A Gay Prof at a Christian College Speaks Out

There’s been a lot of talk about gay students at Christian colleges lately. I’ve blogged about it several times, as have others. But we haven’t heard much from gay faculty at these schools. That’s because they are deep, deep in the closet.

Inside Higher Ed has an anonymous essay by one such prof:

Much of this debate at your institutions hinges on biblical hermeneutics. It dismays me how CCCU [The Council for Christian Colleges and Universities] institutions (institutions of higher education!) will cite biblical passages as if the passages are self-interpreting, thus adopting a hermeneutical practice of simplistic literalism. I have been struck by the fact that while CCCU institutions will not hire faculty in monogamous, same-sex relationships, they do hire divorced faculty without asking the grounds for the divorce. Wheaton College in Illinois is tragically consistent in its foundationalist approach to biblical hermeneutics, allowing faculty to be divorced so long as the divorce is based on biblical grounds. Do you seriously think that the great professor ceases to be a great professor because his/her divorce was based on irreconcilable differences rather than adultery?

One year I received a teaching award. If I were to come out now, would I suddenly cease being a good teacher? Would I no longer be able to ask disciplinary-related questions that spring from my religious faith?

As you know, millennials’ views of religion and homosexuality are rapidly changing. Will your institutions continue to attract students? Some alumni will not want to donate, and some foundations will not want to make grants. A friend suggested that the CCCU, like the Republican Party, may need to change to survive, or that those institutions that want to be more prophetic, courageous, and progressive and who believe that God’s revelation continues to unfold will need to leave the CCCU.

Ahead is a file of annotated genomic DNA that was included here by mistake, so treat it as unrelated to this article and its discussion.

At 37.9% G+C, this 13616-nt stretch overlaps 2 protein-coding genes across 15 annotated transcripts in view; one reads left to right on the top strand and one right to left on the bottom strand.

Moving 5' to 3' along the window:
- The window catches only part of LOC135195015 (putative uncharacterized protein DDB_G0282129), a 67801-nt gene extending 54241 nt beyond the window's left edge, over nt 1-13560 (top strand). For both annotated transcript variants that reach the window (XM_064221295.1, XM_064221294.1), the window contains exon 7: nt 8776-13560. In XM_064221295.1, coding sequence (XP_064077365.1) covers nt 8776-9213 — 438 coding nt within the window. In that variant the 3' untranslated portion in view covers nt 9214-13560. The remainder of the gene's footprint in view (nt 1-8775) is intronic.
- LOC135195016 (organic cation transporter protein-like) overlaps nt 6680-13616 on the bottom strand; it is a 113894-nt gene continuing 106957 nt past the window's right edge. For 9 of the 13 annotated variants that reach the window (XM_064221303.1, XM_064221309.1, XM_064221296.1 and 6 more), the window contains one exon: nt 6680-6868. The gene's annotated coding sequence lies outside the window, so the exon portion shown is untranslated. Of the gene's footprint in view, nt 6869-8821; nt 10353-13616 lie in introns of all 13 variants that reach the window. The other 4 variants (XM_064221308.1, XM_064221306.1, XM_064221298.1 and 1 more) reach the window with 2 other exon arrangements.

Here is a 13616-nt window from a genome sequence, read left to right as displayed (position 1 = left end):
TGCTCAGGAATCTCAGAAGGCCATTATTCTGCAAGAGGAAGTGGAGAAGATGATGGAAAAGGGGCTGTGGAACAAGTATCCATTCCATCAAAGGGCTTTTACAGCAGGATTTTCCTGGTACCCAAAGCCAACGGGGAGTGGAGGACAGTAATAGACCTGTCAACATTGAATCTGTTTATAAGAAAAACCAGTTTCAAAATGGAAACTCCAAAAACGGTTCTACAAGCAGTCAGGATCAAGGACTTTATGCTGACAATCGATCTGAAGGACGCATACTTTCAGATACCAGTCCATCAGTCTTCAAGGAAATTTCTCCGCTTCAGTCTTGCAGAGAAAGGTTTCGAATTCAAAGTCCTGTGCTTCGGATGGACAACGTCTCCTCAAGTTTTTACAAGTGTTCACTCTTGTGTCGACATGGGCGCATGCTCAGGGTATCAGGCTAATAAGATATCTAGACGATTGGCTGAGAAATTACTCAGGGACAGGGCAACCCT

The courageous thing for me to do would be to come out. Gay students, knowing that I was sympathetic, have talked to me about their struggles with family and church. I would have liked to have been open about my own journey in these conversations, but was silent. It pains me to think that my silence contributes to homophobia. But as I stated, my acceptance of my sexual orientation came later, rather than earlier, and thinking about making a move now is daunting.

Read the rest: Essay about being a gay faculty member at a Christian college | Inside Higher Ed.

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  • This breaks my heart on so many levels but one that sticks out to me at the moment is the opportunity that students are missing out on by not learning from an openly gay professor. So much of the ignorant conversation that happens in evangelical subcultures could be transformed by deep conversation with gay people who are welcomed into the conversation rather than put on trial.

  • These pro-homosexual views would carry more weight in the absence of an authoritative communication from God – Scripture – which defines and circumscribes our lives, personhood, value and behavior. Interestingly, this is also a revelation in line with the evidence – the horrific stats regarding the gay lifestyle – elevated levels of death, suicide, depression and substance abuse.

    I don’t know how you can shut your eyes to these facts. What authoritative source do you have that takes precedence over Scripture and the stats?

    • Scripture and stats? The number 1 cause of death for college students is cars accidents. There is no authoritative communication from God authorizing humans to use cars. Therefore, all students and faculty at Christian colleges should be prohibited from driving or being a passenger in a car.

      Did I get that right?

    • Ric Shewell

      wow. I’m going to ignore whatever you think the stats are and why you think they are the way they are.